Date of Award


Document Type


Degree Name



Religious and Theological Studies

First Advisor

Carrie Doehring

Second Advisor

Sandra Dixon

Third Advisor

Katherine Turpin


Embodiment, Integration, Interreligious competencies, Spiritual care, Trauma, Wholeness


A traumatic event holds the power to rupture one’s world, generating lingering effects on embodied existence. Research has demonstrated that overwhelmingly stressful events often call into question deeply held values and beliefs and that spiritual struggles “tend to be partially responsible for the distress experienced" (Pomerleau et al., 2020, pp. 456–457). Similarly, research with veterans has demonstrated that religious and spiritual struggles mediate the relationship between a potentially morally injurious event and both anxiety and PTSD (Evans et al., 2018), often intensifying trauma and moral injury symptoms as well as opening a pathway for spiritual integration and growth (Pargament & Exline, 2022). In this dissertation, I focus on the role of intrinsically meaningful somatic spiritual practices in helping trauma survivors reclaim embodied trust, lament loss, and seek wholeness. I use an interreligious approach, based on a revised correlational method from practical theology (Bennett et al., 2018; Marshall, 2004; Miller-McLemore, 2010). This approach brings lived experiences of intrinsically meaningful somatic spiritual practices into dialogue with interdisciplinary research, scholarship, and clinical approaches to propose a spiritually oriented trauma care praxis.

Existential–phenomenological therapies—notably, gestalt therapy and Eugene Gendlin’s focusing-oriented therapy—as well as interoception research support my argument that embodiment is an important integrative process that can occur in four stages. After summarizing the somatic impact of moral injury and trauma, I highlight three evidence-based somatic therapies for trauma integration that utilize interoception. I argue for the incorporation of relational trust and cocreativity in trauma care by utilizing (a) developmental psychologist Edward Tronick’s (2007; Tronick & Beeghly, 2011) mutual regulation model, (b) the dialogically derived cocreativity of field theory, (c) polyvagal theory regarding socially enhanced alert ease, and (d) Heart Rate Variability (HRV) research on coherence and synchrony. I propose a spiritually oriented, interreligious, trauma care praxis for cocreating intrinsically meaningful somatic spiritual practices that enable an abiding sense of trust. Such trust facilitates lament and spiritual wholeness in survivors of trauma and moral injury. An extended case study illustrates this praxis. The end goal is to help mental health and spiritual care practitioners develop competencies for spiritually oriented trauma care that integrate research and relational mystery by exploring somatic spiritual practices as a path to wholeness.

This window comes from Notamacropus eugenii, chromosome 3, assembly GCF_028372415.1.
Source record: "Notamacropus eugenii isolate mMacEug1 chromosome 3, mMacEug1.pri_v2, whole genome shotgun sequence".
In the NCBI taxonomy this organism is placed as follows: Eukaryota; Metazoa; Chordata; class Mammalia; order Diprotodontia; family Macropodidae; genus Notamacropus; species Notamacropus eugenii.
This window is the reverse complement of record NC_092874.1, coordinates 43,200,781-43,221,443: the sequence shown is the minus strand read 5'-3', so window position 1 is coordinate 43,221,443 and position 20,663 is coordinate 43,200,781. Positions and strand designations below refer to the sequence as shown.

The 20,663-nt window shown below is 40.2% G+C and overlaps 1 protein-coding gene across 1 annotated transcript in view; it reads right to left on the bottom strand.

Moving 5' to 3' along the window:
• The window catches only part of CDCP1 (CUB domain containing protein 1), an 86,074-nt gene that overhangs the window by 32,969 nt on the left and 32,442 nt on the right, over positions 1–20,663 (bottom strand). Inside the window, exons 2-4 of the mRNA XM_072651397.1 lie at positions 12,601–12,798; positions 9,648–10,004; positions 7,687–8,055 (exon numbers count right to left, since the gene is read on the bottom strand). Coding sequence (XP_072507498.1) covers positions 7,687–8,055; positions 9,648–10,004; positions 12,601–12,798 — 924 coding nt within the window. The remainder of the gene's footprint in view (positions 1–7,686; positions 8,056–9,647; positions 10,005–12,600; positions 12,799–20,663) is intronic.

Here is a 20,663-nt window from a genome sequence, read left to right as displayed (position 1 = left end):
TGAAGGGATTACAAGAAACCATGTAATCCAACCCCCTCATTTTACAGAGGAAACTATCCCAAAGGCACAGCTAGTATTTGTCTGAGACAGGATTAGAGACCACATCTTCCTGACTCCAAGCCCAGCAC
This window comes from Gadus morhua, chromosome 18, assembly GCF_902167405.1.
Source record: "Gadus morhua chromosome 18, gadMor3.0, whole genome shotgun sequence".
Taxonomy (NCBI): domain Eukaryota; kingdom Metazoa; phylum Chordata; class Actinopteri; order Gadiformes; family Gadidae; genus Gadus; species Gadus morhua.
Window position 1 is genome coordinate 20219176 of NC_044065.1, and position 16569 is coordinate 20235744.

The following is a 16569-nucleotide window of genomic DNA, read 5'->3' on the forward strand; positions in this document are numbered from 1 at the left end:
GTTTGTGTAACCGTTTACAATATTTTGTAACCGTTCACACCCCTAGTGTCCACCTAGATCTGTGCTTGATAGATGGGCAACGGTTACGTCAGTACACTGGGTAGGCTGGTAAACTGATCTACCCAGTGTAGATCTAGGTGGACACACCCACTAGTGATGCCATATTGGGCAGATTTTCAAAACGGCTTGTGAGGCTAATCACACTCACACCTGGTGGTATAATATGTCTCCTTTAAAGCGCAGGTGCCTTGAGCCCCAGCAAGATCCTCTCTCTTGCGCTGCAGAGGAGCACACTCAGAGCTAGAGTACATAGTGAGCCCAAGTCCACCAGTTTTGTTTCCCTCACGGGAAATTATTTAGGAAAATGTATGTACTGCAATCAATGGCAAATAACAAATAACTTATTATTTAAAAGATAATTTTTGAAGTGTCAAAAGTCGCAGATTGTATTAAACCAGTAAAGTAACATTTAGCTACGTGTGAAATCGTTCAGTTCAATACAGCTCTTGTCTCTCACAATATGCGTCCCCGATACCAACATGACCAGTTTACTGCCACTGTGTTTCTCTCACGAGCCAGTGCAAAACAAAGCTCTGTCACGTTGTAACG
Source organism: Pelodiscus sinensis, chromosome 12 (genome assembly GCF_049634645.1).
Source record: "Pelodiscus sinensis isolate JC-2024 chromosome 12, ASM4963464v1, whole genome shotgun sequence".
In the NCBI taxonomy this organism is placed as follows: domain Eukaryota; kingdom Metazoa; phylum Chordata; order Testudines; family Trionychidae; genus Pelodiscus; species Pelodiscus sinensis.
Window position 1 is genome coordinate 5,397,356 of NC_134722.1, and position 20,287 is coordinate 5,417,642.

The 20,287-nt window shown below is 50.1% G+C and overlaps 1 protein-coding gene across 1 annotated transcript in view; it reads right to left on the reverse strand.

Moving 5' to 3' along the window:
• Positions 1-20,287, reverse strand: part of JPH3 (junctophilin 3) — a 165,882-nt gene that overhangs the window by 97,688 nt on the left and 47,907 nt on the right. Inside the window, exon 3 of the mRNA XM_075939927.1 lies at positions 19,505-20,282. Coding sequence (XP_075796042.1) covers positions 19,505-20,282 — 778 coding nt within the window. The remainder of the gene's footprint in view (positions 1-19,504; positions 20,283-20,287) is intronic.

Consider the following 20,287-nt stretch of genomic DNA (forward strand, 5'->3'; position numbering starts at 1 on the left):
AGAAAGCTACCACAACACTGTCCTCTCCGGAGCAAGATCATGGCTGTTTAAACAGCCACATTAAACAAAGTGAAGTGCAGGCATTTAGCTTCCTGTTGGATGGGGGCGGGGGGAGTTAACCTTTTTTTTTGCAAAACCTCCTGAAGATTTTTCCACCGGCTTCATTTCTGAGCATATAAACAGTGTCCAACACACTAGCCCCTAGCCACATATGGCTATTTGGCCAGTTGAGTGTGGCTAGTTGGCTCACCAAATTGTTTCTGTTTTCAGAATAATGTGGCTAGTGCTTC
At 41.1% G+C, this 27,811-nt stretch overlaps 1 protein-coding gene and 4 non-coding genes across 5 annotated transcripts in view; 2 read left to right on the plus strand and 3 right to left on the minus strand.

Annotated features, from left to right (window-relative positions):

Publication Statement

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Received from ProQuest

Rights holder

Shyamaa Marie Creaven

File size

195 pgs

File format





Behavioral psychology, Pastoral counseling, Spirituality